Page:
Of course, the movie itself, the writing especially, fell short of Nicole Holofcener’s kind of insight. I have to question whether this is intrinsic to the creation of the bio-pic. I just never accepted Philomena’s forgiveness or practice of the religion that had harmed her–I never accepted the world view of the movie. I find this to be true in bio-pics, especially if the subject is 1) still alive or 2) beloved and famous. I occasionally fell out of the movie saying, “Come on! People just aren’t like that!” And whether it’s the fault of the genre or the writing itself, which could, I would argue, have convinced me if it was better done, the fact remains that I fell out of the movie. Can’t blame Judi Dench–it was the words, not her delivery, that made me fall out.
Still, I spent much more time fully engaged than outside the story thinking about its lack of understanding of human reactions. And Steve Coogan was smart enough to strongly develop the polarized points-of-view about forgiveness, letting go and injustice, and then bring them together, so that I couldn’t and didn’t want to write off the movie as a whole. Irish nuns, unwed mothers, a search for family…it’s great stuff for a story, and the movie came so close to making sense of a big human question. Since I have a personal interest in the nature of forgiveness–which I still regularly seek to understand–I wish it had said more, but it was very, very good. A-.
American Hustle: Here’s the scoop on American Hustle–fantastic ensemble, standout performances by Christian Bale (he’s one of the best alive) and Amy Adams, interesting and multi-layered conflicts, a strong female lead in a story about con men, FBI, politicians and the mob–what’s not to like? This movie keeps you on the edge of your seat, and there are points in which you truly have no idea how anything is going to resolve–it could go one of many ways. Perhaps that’s the rarest experience with American Hustle–that someone like me, who can sit in a movie and state, out loud, where the story is at in the screenplay format (plot point 1, pinch point 2), became so engrossed all I could think was, “Where is this going?”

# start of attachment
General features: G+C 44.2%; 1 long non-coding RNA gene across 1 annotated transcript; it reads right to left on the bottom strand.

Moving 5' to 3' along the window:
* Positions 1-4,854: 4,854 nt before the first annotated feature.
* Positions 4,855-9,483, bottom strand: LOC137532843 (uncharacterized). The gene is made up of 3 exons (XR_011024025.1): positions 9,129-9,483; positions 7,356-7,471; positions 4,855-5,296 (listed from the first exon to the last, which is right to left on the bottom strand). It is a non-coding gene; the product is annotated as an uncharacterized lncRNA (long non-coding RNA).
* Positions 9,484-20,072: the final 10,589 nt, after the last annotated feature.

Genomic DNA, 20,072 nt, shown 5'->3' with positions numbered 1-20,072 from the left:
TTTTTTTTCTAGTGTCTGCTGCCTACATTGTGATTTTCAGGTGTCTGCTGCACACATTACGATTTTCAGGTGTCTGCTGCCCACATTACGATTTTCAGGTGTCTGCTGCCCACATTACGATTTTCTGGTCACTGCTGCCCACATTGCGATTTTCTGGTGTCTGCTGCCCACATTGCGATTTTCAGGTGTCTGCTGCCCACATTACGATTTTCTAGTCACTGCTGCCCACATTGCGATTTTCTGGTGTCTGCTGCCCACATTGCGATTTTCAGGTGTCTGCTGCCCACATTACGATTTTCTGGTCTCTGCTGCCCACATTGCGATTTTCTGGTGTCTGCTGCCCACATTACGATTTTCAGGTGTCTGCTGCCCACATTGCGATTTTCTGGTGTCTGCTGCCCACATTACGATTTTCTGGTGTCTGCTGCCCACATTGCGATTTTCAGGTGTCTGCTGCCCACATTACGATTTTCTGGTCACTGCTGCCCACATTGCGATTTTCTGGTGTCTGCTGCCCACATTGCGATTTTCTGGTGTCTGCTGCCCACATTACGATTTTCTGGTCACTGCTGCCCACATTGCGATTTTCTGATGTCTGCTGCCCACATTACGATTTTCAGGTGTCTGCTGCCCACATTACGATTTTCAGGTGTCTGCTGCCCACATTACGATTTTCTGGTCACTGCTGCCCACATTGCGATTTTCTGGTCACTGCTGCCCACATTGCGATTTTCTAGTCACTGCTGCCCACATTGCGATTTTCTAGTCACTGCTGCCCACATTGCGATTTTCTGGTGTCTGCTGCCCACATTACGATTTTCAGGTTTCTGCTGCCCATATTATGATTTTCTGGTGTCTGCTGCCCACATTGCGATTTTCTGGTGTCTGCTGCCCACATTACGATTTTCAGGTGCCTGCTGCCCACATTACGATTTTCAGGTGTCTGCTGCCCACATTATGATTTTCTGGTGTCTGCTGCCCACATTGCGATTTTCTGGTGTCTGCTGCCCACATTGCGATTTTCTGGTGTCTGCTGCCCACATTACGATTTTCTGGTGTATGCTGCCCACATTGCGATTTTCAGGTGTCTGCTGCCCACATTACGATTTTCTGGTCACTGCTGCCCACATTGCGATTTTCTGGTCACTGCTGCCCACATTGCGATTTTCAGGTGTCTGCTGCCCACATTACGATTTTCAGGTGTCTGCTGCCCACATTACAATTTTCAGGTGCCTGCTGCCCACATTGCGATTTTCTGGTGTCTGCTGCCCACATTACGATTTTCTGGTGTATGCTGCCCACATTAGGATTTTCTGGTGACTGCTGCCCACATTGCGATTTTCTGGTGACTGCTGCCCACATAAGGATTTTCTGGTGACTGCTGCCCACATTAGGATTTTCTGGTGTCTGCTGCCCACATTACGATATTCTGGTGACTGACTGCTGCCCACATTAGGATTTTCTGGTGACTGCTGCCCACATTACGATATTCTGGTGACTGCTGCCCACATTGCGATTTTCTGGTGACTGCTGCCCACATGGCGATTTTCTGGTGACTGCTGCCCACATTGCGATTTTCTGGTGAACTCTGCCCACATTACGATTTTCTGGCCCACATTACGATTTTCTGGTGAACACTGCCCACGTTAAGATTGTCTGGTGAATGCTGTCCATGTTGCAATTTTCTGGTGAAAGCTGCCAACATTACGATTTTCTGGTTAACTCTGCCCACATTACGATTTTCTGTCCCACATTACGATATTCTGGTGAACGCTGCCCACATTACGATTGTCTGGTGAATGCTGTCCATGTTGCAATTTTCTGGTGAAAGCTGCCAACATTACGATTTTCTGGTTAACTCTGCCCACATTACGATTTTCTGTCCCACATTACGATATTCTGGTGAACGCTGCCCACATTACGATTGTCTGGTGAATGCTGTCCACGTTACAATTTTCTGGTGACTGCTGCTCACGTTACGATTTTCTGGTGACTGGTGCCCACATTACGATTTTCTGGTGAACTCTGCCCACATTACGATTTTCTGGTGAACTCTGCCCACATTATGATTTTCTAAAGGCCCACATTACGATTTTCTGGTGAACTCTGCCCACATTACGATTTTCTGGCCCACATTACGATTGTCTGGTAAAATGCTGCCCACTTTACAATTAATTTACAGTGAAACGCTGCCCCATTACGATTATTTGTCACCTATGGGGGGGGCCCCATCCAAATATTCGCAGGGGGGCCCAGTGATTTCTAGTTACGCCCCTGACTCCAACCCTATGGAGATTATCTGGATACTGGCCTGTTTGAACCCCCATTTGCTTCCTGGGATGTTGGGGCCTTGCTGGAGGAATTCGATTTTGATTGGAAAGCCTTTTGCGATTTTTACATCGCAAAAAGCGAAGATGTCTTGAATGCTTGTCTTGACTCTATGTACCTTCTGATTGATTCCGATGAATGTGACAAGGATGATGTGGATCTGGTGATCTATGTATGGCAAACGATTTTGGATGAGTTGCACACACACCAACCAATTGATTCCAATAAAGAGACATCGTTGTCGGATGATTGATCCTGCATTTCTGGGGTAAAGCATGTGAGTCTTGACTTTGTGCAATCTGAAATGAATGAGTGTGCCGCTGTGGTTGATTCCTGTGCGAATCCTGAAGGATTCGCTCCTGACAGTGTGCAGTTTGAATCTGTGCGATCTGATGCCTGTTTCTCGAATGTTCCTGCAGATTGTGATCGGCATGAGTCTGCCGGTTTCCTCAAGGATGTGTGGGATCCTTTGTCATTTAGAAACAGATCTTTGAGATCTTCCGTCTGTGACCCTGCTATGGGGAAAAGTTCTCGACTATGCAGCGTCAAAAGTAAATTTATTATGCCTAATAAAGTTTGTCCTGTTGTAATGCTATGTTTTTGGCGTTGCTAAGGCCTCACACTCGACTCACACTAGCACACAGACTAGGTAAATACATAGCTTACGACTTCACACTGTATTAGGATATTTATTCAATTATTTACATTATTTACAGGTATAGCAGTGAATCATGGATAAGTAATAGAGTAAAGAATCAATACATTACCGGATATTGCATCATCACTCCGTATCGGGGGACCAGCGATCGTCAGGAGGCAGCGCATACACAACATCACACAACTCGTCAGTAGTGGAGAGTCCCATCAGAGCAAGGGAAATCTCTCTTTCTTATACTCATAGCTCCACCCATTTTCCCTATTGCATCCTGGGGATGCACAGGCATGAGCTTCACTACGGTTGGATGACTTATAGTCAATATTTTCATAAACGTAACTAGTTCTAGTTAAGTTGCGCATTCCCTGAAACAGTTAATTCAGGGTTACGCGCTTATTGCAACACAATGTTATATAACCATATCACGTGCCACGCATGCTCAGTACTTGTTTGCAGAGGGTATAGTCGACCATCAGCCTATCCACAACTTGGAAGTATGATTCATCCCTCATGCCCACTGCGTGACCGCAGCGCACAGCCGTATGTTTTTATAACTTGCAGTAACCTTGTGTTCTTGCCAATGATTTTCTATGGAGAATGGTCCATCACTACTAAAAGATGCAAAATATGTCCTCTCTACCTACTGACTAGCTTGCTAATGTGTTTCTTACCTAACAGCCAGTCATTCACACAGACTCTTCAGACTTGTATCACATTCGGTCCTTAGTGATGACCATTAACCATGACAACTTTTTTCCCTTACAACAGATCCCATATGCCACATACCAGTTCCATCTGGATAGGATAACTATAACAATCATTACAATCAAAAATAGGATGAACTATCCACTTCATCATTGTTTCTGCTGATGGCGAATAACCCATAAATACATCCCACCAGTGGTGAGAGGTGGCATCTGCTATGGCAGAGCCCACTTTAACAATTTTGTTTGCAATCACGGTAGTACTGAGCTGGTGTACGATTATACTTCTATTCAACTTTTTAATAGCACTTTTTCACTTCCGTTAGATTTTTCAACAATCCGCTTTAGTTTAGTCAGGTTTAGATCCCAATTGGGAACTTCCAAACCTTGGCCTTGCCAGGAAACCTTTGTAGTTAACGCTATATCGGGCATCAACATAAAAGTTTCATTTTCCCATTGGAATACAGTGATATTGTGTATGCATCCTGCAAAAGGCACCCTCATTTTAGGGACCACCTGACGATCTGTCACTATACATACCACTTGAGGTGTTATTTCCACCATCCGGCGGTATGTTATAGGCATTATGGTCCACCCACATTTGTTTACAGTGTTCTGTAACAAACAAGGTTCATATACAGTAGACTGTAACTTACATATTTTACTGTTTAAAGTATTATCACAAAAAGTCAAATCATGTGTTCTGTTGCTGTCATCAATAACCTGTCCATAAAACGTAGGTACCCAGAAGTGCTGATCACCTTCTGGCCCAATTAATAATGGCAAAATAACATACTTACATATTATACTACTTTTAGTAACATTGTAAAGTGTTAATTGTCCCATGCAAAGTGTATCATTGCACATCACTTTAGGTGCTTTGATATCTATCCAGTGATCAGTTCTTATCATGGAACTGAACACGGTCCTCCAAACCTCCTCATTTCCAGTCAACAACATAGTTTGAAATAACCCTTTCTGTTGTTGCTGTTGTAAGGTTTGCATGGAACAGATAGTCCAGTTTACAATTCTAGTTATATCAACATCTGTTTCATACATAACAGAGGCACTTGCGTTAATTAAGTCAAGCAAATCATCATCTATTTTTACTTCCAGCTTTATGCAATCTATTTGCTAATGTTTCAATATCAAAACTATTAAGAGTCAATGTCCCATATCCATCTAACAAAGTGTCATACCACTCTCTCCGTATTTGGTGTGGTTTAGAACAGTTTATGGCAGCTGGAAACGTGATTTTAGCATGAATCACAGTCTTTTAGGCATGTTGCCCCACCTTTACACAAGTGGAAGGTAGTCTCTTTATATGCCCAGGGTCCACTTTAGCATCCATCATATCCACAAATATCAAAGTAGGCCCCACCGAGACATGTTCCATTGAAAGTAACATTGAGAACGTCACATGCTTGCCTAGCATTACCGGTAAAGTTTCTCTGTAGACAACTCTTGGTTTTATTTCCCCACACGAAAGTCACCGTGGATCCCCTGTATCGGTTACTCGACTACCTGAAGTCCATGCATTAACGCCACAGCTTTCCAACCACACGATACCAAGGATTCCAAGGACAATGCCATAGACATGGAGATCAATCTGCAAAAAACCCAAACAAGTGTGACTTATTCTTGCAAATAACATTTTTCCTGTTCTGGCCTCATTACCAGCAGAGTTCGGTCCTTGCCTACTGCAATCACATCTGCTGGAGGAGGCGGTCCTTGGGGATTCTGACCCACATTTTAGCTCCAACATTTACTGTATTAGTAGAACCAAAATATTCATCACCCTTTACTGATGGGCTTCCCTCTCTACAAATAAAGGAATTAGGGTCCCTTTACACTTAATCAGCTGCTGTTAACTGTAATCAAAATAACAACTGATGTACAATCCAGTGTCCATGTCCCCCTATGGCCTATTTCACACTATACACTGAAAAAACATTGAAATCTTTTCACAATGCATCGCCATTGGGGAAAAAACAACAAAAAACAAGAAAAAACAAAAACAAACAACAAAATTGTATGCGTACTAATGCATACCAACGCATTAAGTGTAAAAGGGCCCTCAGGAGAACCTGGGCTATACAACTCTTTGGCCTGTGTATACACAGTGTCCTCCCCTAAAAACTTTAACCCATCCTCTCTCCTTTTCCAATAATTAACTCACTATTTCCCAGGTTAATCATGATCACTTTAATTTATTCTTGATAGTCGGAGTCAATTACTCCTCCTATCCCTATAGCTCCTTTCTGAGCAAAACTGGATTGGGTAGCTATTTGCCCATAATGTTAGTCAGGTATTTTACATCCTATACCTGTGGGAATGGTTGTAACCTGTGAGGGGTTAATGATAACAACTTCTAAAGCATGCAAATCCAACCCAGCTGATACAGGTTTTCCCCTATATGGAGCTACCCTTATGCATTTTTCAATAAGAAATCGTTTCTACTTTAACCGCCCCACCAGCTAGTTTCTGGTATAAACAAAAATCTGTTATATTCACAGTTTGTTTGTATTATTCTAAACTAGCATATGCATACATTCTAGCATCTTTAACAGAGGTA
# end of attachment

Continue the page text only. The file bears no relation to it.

So perhaps the star here is David O. Russell, who takes the crime genre somewhere new and original, and even includes some of the detailed emotional violence that Nicole Holofcener describes (in a very different world). The psychological assault implicit in the cons, the lies, the betrayals and the stupidity, makes the story and characters relatable even while the world is over the top. I love David O. Russell’s vision in general–it’s psychologically dark, and very contemporary–always aware of mental illness and fragility in a modern way, always understanding the power of love to save us, always understanding how we want to take revenge when those we love hurt us. I like him best when he’s inside the screwed up ways people relate and dislike him most when he ends his dark movies happily and betrays his own stories (I loved Silver Linings Playbook except for the stupid dance contest and how that ends the movie). In American Hustle the film-making and shots, the style of the acting, go fully frantic (like the sports fanaticism in Silver Linings Playbook), ramping up the pace, the stakes and the excitement to a mad sort of suspense. The ending this time is mixed–good people suffer and other people go free. I have referenced this movie over and over in my other blogs because I found it to be artistically impressive and innovative. I hope David O. Russell stays true to his own vision, because like Nicole Holofcener, he has a strong point-of-view and real insight into human relationships. A++.